The Bull Calf

Reviews of Fiction, Poetry, and Literary Criticism

Nakomowin’sa for the Seasons by Rita Bouvier

Reviewed by David R. Pitt


Rita Bouvier


Nakomowin’sa for the Seasons. Thistledown Press, 2015.


79 pp. 


$17.95

Rita Bouvier will immediately strike the reader as an excellent poet in Nakamowin’sa for the Seasons, her third collection of poetry. Although she discusses the feeling of being “tongue tied / by the English language” (67), she has nevertheless mastered much of its inner music. Bouvier’s verse is full and rich, but never extravagant: her voice may be voluptuous but her words and ideas are grounded and straight from the earth. She attempts a lot with this varied collection, from personal subjects like sanctifying treasured family memories, to more national topics like creating nostalgic elegies about Canadian history.


Bouvier is an accomplished social justice advocate for Indigenous peoples, and her Métis identity informs many of these poems. The title translates to “wordsongs for the seasons” and foreshadows how the reader will often find gems of Cree encrusted in these English poems. Bouvier supplies a suitable glossary that makes this text accessible and even classroom-friendly, especially considering the lack of explicit material, even in the erotic poem “thank god for waiters”. However, this does not detract from the poem, which features the velvety lines:


She licks her lips before she takes a long sip,


not wanting, ever

to finish that earthy, supple glass of wine. (32)


This poem is gratifyingly simple, subtle, and sensuous—a winning combination for effective verse. These three characteristics are common in this collection and lend her poetry simultaneous beauty and directness. Bouvier acheives this delicate balance sometimes through her use of the Cree language: “all she can do is hold on tight, / in case osimisa wander out / into the night” (49), condensing the clunky English phrase ‘her younger siblings’ into one elegant word, osimisa. There is a clear advantage in using two languages to enrich the musicality of these poems, as doing so gives her more options to optimally distribute beats and stresses to achieve an uncommonly rhythmic quality. The poem “the map of my heart” exemplifies this dynamic as a poem about the European tradition of defining knowledge of a land through drawn maps and written names, both referred to as types of ‘claims’—which of course evokes European-style land-claims. The Indigenous speaker points out the shortcomings of this paper knowledge as “without body without spirit” (68), emphasizing its inherent incompleteness with a gap in the text. A more holistic map, the speaker says, “lies in the languages” and “the memories of the people, / the soft rhythms of their knowing” (68) of the peoples who have occupied those lands for thousands of years. The poem alights into a song of side-by-side Cree phrases and English translations, as the speaker shares the tangible joy of their native tongue with readers who are not already familiar with it. It is a poem that proves what it claims.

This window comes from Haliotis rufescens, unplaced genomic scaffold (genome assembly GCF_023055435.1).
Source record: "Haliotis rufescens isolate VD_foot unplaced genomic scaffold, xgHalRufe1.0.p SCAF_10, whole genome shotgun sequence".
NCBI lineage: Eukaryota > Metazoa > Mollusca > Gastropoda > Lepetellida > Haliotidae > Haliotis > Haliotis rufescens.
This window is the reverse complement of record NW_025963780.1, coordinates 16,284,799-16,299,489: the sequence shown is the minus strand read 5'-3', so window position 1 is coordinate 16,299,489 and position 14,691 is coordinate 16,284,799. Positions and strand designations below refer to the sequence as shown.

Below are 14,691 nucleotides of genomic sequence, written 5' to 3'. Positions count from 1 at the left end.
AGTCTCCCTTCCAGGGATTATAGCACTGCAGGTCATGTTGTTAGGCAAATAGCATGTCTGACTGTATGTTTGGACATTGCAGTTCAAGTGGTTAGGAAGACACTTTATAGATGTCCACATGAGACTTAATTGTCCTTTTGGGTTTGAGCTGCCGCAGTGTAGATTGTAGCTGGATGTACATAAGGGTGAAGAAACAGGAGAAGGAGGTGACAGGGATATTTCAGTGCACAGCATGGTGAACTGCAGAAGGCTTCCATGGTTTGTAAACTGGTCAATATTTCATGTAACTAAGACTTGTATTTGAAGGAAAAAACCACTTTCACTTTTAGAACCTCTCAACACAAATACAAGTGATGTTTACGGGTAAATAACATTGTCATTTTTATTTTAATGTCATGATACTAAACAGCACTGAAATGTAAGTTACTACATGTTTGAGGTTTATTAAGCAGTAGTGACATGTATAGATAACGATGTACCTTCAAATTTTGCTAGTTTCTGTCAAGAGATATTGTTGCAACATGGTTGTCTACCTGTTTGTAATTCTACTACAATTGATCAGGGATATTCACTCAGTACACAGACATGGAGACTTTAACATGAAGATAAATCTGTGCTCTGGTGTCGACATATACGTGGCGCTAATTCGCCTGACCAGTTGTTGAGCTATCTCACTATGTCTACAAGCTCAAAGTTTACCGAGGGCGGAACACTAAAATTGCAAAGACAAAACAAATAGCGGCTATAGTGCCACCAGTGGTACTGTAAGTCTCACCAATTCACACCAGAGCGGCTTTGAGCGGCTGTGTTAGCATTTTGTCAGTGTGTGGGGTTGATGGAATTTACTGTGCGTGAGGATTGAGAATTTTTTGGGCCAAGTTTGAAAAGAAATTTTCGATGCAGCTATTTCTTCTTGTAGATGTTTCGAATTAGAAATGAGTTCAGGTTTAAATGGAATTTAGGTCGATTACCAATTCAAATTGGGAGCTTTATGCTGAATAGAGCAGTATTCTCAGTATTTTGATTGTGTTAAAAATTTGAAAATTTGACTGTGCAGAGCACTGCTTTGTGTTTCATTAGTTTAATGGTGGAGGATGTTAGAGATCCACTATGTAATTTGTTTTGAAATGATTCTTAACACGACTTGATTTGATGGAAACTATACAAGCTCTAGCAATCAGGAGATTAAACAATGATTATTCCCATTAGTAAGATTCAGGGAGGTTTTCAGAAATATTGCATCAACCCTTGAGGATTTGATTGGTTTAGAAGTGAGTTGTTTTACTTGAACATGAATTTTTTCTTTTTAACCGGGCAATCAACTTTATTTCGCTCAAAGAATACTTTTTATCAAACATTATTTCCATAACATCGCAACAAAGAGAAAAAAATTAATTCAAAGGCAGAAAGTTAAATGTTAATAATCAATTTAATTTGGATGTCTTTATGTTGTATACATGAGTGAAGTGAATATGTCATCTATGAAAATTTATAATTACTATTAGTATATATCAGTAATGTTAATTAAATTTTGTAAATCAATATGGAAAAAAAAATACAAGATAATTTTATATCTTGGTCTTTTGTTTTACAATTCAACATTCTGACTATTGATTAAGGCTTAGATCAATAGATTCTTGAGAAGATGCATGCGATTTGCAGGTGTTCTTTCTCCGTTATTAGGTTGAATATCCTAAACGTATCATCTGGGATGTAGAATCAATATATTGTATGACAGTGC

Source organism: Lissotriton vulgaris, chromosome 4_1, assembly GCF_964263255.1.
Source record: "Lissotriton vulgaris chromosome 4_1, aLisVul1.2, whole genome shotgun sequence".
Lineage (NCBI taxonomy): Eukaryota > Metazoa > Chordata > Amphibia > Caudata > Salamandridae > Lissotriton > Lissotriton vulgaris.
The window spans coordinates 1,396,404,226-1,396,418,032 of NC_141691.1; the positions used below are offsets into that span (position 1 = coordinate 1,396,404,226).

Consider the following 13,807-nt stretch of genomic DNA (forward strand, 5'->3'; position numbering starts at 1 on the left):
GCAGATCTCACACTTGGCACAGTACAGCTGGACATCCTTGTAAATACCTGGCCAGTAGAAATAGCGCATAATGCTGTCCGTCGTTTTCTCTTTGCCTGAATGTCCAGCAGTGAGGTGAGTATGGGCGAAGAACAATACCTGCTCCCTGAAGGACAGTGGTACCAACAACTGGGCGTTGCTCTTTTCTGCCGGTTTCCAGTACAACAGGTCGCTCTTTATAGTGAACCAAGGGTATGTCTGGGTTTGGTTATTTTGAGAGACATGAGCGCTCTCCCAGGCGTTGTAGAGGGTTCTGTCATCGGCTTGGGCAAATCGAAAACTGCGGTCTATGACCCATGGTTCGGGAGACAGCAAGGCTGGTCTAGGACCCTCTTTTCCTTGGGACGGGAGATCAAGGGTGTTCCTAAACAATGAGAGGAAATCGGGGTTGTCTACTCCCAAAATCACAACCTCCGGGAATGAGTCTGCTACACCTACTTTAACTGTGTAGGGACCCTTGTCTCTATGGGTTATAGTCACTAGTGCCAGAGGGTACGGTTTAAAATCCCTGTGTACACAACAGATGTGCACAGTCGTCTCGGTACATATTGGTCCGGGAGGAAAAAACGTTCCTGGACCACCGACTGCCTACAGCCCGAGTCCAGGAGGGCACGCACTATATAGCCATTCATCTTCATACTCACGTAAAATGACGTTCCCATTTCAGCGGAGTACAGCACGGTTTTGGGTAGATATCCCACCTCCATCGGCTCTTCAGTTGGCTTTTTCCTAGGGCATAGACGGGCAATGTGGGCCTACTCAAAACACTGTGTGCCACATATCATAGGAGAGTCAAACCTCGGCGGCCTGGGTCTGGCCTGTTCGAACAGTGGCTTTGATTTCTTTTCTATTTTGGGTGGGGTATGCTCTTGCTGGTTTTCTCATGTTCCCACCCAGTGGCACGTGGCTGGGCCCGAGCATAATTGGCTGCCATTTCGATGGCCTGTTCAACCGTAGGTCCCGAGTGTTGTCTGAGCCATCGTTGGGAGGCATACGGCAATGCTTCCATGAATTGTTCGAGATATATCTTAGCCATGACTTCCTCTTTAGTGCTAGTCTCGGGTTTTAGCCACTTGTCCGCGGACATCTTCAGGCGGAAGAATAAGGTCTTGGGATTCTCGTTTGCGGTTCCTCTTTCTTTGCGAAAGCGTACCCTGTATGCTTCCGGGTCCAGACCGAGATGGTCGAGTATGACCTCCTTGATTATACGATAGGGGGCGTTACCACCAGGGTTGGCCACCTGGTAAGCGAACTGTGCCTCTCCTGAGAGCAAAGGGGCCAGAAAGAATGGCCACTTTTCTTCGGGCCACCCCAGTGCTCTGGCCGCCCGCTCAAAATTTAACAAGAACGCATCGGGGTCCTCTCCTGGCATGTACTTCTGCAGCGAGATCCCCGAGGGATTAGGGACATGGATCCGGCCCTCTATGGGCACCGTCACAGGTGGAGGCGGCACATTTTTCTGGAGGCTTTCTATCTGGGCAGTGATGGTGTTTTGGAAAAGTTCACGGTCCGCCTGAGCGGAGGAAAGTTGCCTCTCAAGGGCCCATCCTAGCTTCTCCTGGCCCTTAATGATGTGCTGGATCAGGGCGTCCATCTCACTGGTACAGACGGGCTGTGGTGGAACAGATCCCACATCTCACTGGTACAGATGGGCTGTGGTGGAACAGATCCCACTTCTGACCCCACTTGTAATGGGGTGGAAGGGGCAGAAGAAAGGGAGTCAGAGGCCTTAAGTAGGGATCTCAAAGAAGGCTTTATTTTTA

In terms of the contemporary appeal of these poems, Bouvier touches on many current topics of interest to a general readership: cultural appropriation, residential schools, and colonialism. Bouvier’s approach to these issues is very focused on the emotional impact of the past on the surviving families. For instance, the poem “reconciliation—a found poem” is a carefully selected excerpt from a formal apology for residential schools from the Oblates of Mary Immaculate that articulates the hypocrisy of apologizing with an eye to the damage these schools did to the reputation of the Church rather than to the generations of emotional harm done to children separated from their families. Its sister poem, “truth,” seeks not apology but recognition and the space “to begin to describe / the indignity—the injury of separation— / of being pulled from a mother’s arms” (72). Bouvier’s powerful, often understated style in discussing the emotional toll of history is one of the chief strengths of this collection.


Some readers may shy away from poems so heavy with pain, but it is important to note that Bouvier’s outrage underscores what a pure source of happiness family can be. Poems such as “truth” build on the tenderness of numerous poems celebrating family memories, and the sweetest of these are the poems about raising a son: upon seeing their new child, the parents think of him, “small, / you were so small. disarmed, we fell in love.” (16). Poems such as “ten turned sixteen” and “catch me if you can” are simple, straightforward destriptions of domestic life, and are among the most memorable in this volume because of the pure joy they communicate. Bouvier conveys emotions and memories with both precision and power; therefore, Nakamowin’sa is a rich experience that both casual and academic readers can appreciate.


David R. Pitt was born in St. John’s, Newfoundland and currently lives in Montreal with his beautiful wife. He is an English MA student at McGill University, his main areas being Early Modern English literature and Milton studies.

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